Sometimes, I can myself be frustrated by books that seem to me to be insufficiently realistic about the world's potential for just being totally a randomly bad place.

William Gibson

William Gibson

Profession: Author
Nationality: American

Some suggestions for you :

I'm a reluctant writer of non-fiction, in part because I don't really feel qualified.

I don't have to write about the future. For most people, the present is enough like the future to be pretty scary.

I was afraid to watch 'Blade Runner' in the theater because I was afraid the movie would be better than what I myself had been able to imagine. In a way, I was right to be afraid, because even the first few minutes were better.

I started with Apple, in a pre-Windows era when PCs seemed to involve more of a learning curve. But the fact that I'm yet to acquire so much as a single virus still seems a very good thing.

If you make something, it's an artifact. It's something that somebody or some corporate entity has caused to come into being. A great many human beings have thought about each of the artifacts that surround us. Different degrees of intelligence and attention have been brought to bear on anything.

As a writer of fiction who deals with technology, I necessarily deal with the history of technology and the history of technologically induced social change. I roam up and down it in a kind of special way because I roam down it into history, which is invariably itself a speculative affair.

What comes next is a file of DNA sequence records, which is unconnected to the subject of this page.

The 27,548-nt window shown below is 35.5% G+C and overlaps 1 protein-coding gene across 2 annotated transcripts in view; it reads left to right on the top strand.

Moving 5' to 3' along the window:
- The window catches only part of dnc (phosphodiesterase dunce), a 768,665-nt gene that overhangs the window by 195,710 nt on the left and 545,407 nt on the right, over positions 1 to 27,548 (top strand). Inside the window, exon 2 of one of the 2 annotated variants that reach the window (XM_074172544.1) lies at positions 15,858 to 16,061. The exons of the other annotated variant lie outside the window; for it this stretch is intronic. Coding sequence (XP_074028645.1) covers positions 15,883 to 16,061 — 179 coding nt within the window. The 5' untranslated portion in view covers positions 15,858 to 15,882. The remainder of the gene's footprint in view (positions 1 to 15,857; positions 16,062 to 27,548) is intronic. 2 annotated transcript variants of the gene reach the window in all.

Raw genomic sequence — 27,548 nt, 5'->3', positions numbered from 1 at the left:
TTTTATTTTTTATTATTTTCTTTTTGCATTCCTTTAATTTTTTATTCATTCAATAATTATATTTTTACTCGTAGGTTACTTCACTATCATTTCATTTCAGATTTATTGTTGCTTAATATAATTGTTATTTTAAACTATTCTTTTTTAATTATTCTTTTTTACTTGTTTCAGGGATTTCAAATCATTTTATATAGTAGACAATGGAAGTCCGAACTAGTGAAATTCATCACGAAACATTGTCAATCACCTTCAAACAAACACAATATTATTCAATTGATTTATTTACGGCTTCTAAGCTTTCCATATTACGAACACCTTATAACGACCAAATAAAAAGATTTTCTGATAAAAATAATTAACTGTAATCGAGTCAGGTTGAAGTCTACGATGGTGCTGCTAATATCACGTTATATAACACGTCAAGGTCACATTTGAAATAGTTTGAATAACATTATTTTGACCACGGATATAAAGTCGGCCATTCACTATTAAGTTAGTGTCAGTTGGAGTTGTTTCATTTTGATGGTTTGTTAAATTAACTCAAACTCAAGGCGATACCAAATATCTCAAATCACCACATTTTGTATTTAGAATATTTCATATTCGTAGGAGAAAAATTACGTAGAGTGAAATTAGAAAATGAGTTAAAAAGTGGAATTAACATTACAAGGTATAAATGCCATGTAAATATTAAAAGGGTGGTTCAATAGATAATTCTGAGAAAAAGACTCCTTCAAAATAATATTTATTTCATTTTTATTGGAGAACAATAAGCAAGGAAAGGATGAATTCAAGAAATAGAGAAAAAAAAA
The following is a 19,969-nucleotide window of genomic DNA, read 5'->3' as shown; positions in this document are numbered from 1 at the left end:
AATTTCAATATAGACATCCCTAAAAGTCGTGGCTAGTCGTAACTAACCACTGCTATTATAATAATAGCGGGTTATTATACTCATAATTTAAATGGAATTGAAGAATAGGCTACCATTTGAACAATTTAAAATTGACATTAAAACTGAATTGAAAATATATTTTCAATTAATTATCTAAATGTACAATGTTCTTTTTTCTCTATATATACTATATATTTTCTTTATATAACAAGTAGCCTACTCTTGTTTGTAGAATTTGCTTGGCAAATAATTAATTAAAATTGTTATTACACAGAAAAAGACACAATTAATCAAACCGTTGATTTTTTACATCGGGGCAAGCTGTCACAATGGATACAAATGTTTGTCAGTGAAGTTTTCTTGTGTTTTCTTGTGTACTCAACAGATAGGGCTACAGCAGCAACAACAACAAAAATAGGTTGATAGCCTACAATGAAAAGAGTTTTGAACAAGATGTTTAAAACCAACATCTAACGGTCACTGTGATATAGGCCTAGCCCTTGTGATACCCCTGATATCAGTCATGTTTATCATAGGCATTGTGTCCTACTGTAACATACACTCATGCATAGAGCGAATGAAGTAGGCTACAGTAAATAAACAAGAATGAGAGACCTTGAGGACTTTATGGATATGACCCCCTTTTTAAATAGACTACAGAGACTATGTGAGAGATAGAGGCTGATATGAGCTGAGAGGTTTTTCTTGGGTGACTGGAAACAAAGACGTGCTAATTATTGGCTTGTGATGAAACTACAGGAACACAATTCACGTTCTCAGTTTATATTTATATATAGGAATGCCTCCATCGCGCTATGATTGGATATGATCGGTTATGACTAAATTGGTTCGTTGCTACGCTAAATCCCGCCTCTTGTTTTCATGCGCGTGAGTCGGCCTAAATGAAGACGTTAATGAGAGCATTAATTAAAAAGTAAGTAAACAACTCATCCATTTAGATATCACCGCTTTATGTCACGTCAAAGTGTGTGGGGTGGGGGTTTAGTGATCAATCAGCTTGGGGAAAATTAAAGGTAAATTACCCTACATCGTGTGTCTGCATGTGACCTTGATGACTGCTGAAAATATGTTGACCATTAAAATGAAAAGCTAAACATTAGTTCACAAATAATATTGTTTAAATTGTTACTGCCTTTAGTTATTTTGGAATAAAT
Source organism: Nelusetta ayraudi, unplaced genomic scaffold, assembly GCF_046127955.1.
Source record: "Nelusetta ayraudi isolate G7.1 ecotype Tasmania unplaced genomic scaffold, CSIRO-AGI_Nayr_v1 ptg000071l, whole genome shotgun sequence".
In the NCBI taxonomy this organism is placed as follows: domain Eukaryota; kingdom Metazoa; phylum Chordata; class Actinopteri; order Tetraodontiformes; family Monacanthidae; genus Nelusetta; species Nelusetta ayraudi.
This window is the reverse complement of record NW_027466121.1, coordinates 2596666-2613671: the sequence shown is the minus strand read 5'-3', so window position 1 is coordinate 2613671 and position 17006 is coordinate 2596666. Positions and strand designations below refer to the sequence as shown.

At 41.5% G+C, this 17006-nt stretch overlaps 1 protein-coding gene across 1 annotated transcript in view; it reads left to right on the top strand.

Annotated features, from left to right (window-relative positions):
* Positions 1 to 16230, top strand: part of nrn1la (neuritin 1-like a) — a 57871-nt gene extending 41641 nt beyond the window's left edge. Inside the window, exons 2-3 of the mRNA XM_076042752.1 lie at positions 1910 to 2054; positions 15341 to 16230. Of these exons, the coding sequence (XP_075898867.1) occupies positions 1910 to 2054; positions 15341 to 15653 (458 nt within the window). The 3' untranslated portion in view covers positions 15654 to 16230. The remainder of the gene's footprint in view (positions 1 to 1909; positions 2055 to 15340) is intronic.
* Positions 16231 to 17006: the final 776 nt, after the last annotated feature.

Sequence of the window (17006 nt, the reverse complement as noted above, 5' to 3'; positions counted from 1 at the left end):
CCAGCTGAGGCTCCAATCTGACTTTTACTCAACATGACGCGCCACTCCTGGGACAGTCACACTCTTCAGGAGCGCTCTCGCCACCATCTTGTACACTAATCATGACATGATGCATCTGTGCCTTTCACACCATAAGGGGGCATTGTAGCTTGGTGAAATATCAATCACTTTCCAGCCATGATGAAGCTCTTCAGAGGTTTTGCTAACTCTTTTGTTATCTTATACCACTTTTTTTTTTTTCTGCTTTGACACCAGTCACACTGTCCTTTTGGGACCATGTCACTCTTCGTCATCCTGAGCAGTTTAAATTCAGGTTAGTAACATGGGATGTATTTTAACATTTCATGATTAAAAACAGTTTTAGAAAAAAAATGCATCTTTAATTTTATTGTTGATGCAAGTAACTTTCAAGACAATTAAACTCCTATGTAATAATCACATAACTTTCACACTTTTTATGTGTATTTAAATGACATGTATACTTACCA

In 1981, I was a futurist - or at least I was a guy who put on a futurist hat occasionally - and I wrote about the 21st century.

I assume that - because you can get degrees in journalism from very reputable universities - I assume that people can be trained to be journalists. I've never been entirely certain that anyone can be trained to be a novelist in the same way.

For years I have been mourning and not for my dead, it is for this boy for whatever corner in my heart died when his childhood slid out of my arms.

I'm often saddened and dismayed to see myself portrayed as either a Luddite or as a raving technophile. I've always thought that my job was to be as anthropologically neutral about emerging technologies as possible.

I think the least important thing about science fiction for me is its predictive capacity.

Science fiction was one of those places, particularly during the McCarthy era, where you could write whatever you wanted because it was beneath contempt. They didn't bother censoring it.

When I start writing a novel, I have no sense of direction, no idea, really nothing.

I'm quite good friends with the putative director, Vincenzo Natali, and I'm a big fan of his work, but beyond that, I don't like to talk about other people's work work-in-progress.